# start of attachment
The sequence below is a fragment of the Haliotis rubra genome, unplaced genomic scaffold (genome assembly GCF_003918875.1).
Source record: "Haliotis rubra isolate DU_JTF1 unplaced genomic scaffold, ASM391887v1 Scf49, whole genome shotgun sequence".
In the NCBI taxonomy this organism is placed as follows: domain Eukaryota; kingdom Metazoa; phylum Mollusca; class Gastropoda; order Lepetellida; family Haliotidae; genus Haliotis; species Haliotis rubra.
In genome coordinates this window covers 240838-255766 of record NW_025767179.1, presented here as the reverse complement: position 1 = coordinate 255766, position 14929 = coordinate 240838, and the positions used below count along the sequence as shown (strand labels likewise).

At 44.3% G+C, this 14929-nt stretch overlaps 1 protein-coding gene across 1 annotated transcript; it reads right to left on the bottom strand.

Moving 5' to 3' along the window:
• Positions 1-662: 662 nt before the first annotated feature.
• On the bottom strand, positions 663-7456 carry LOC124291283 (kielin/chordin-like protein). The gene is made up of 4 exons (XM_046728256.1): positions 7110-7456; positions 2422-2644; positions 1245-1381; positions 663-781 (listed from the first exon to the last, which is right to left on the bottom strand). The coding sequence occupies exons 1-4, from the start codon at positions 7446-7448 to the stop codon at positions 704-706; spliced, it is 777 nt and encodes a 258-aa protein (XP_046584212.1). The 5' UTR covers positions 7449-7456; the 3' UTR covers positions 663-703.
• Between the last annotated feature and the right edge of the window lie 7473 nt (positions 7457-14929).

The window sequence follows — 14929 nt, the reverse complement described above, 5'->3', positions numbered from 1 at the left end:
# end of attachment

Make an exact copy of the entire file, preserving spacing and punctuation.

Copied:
The sequence below is a fragment of the Haliotis rubra genome, unplaced genomic scaffold (genome assembly GCF_003918875.1).
Source record: "Haliotis rubra isolate DU_JTF1 unplaced genomic scaffold, ASM391887v1 Scf49, whole genome shotgun sequence".
In the NCBI taxonomy this organism is placed as follows: domain Eukaryota; kingdom Metazoa; phylum Mollusca; class Gastropoda; order Lepetellida; family Haliotidae; genus Haliotis; species Haliotis rubra.
In genome coordinates this window covers 240838-255766 of record NW_025767179.1, presented here as the reverse complement: position 1 = coordinate 255766, position 14929 = coordinate 240838, and the positions used below count along the sequence as shown (strand labels likewise).

At 44.3% G+C, this 14929-nt stretch overlaps 1 protein-coding gene across 1 annotated transcript; it reads right to left on the bottom strand.

Moving 5' to 3' along the window:
• Positions 1-662: 662 nt before the first annotated feature.
• On the bottom strand, positions 663-7456 carry LOC124291283 (kielin/chordin-like protein). The gene is made up of 4 exons (XM_046728256.1): positions 7110-7456; positions 2422-2644; positions 1245-1381; positions 663-781 (listed from the first exon to the last, which is right to left on the bottom strand). The coding sequence occupies exons 1-4, from the start codon at positions 7446-7448 to the stop codon at positions 704-706; spliced, it is 777 nt and encodes a 258-aa protein (XP_046584212.1). The 5' UTR covers positions 7449-7456; the 3' UTR covers positions 663-703.
• Between the last annotated feature and the right edge of the window lie 7473 nt (positions 7457-14929).

The window sequence follows — 14929 nt, the reverse complement described above, 5'->3', positions numbered from 1 at the left end: